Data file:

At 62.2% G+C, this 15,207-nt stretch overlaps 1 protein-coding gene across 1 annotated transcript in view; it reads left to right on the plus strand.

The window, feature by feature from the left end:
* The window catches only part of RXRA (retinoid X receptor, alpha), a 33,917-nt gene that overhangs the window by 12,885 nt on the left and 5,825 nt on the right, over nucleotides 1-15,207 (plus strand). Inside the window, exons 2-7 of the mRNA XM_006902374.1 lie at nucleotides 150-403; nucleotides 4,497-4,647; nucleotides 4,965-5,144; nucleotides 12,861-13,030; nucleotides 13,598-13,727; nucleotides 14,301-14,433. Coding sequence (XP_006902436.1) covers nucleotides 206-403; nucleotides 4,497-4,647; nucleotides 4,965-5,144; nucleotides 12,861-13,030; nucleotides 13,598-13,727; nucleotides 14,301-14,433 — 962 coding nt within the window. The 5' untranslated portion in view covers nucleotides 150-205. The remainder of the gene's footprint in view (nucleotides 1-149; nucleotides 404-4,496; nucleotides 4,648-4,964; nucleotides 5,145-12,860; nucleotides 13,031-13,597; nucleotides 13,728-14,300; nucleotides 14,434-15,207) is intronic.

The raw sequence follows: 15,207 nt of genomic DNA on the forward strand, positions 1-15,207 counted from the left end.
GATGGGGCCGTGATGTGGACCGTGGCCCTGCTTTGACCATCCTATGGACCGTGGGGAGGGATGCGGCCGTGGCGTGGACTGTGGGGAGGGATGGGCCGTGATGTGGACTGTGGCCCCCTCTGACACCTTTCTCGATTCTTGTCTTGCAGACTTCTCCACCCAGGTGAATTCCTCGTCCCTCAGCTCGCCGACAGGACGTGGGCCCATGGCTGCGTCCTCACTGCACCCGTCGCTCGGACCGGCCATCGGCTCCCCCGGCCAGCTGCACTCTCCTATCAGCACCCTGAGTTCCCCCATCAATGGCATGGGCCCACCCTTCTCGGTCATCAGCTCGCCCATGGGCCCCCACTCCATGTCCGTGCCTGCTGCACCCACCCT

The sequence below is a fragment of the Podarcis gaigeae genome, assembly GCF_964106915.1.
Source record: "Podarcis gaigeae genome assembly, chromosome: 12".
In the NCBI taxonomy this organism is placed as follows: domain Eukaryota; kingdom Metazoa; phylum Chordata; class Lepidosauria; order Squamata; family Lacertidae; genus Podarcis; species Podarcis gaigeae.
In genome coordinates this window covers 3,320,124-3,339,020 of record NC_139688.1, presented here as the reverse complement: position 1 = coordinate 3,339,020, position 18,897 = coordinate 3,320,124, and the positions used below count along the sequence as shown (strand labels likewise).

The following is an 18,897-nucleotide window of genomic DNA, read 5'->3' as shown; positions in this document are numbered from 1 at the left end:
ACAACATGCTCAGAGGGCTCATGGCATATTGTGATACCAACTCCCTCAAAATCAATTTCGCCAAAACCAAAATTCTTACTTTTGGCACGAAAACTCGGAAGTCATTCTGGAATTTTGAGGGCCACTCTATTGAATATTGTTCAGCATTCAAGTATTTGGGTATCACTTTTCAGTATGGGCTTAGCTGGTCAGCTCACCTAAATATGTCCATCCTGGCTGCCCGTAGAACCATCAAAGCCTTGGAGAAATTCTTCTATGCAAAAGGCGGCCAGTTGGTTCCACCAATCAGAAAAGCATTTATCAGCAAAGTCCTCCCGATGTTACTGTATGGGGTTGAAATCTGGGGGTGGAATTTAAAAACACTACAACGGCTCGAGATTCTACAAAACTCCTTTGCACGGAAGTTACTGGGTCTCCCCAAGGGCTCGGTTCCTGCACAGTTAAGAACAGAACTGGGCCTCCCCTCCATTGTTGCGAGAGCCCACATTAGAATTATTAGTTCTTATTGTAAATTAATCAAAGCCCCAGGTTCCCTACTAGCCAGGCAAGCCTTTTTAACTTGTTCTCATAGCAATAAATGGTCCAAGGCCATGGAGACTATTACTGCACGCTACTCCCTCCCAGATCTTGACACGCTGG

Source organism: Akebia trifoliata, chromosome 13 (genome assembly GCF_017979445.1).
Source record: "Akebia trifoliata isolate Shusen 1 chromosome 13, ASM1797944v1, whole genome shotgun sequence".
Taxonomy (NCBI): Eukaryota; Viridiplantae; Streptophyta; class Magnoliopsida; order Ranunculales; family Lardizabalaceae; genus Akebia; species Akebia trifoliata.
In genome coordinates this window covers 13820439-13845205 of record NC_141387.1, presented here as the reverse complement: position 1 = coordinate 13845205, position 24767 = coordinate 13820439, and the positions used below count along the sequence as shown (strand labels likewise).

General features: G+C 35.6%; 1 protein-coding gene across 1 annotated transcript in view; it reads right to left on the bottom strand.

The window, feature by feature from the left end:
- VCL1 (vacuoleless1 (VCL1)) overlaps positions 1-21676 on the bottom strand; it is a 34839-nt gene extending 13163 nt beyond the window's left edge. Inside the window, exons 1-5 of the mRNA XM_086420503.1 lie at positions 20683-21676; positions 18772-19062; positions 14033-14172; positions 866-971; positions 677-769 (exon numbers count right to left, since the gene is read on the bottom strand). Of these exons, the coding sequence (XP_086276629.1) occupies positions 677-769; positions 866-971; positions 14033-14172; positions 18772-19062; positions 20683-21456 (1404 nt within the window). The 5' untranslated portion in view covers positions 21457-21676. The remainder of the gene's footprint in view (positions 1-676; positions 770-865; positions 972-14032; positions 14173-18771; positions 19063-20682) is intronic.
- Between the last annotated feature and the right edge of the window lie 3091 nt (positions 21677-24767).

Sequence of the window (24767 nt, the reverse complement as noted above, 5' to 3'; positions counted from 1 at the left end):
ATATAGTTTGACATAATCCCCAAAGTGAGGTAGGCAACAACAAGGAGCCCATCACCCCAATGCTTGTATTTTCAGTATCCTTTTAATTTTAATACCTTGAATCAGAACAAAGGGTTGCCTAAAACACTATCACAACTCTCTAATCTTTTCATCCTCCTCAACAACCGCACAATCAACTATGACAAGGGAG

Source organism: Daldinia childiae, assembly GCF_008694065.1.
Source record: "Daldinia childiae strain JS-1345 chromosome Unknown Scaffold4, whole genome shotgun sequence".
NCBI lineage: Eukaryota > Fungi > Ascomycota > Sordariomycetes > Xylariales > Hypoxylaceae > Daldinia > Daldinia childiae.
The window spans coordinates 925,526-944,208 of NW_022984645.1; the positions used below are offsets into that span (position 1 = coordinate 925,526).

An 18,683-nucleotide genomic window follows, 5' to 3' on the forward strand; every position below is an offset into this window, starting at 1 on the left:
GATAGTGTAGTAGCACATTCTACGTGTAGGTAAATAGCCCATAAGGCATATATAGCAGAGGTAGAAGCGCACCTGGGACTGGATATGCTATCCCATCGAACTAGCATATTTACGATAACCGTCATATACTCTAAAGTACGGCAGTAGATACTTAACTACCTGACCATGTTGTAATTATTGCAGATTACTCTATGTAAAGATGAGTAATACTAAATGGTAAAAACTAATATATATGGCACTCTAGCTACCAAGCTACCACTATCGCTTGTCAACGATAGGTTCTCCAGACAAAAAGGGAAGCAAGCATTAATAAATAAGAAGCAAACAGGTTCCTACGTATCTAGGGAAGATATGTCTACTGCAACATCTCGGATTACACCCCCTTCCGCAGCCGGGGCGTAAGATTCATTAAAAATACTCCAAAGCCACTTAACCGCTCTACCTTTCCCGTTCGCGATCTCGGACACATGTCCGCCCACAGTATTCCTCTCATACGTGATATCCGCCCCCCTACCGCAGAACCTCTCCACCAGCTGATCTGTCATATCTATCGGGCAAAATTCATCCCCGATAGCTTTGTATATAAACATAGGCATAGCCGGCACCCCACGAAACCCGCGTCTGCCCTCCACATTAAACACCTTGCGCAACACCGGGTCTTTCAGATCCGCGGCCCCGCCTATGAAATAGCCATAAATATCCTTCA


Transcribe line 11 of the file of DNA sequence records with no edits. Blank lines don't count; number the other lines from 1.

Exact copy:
ACAACATGCTCAGAGGGCTCATGGCATATTGTGATACCAACTCCCTCAAAATCAATTTCGCCAAAACCAAAATTCTTACTTTTGGCACGAAAACTCGGAAGTCATTCTGGAATTTTGAGGGCCACTCTATTGAATATTGTTCAGCATTCAAGTATTTGGGTATCACTTTTCAGTATGGGCTTAGCTGGTCAGCTCACCTAAATATGTCCATCCTGGCTGCCCGTAGAACCATCAAAGCCTTGGAGAAATTCTTCTATGCAAAAGGCGGCCAGTTGGTTCCACCAATCAGAAAAGCATTTATCAGCAAAGTCCTCCCGATGTTACTGTATGGGGTTGAAATCTGGGGGTGGAATTTAAAAACACTACAACGGCTCGAGATTCTACAAAACTCCTTTGCACGGAAGTTACTGGGTCTCCCCAAGGGCTCGGTTCCTGCACAGTTAAGAACAGAACTGGGCCTCCCCTCCATTGTTGCGAGAGCCCACATTAGAATTATTAGTTCTTATTGTAAATTAATCAAAGCCCCAGGTTCCCTACTAGCCAGGCAAGCCTTTTTAACTTGTTCTCATAGCAATAAATGGTCCAAGGCCATGGAGACTATTACTGCACGCTACTCCCTCCCAGATCTTGACACGCTGG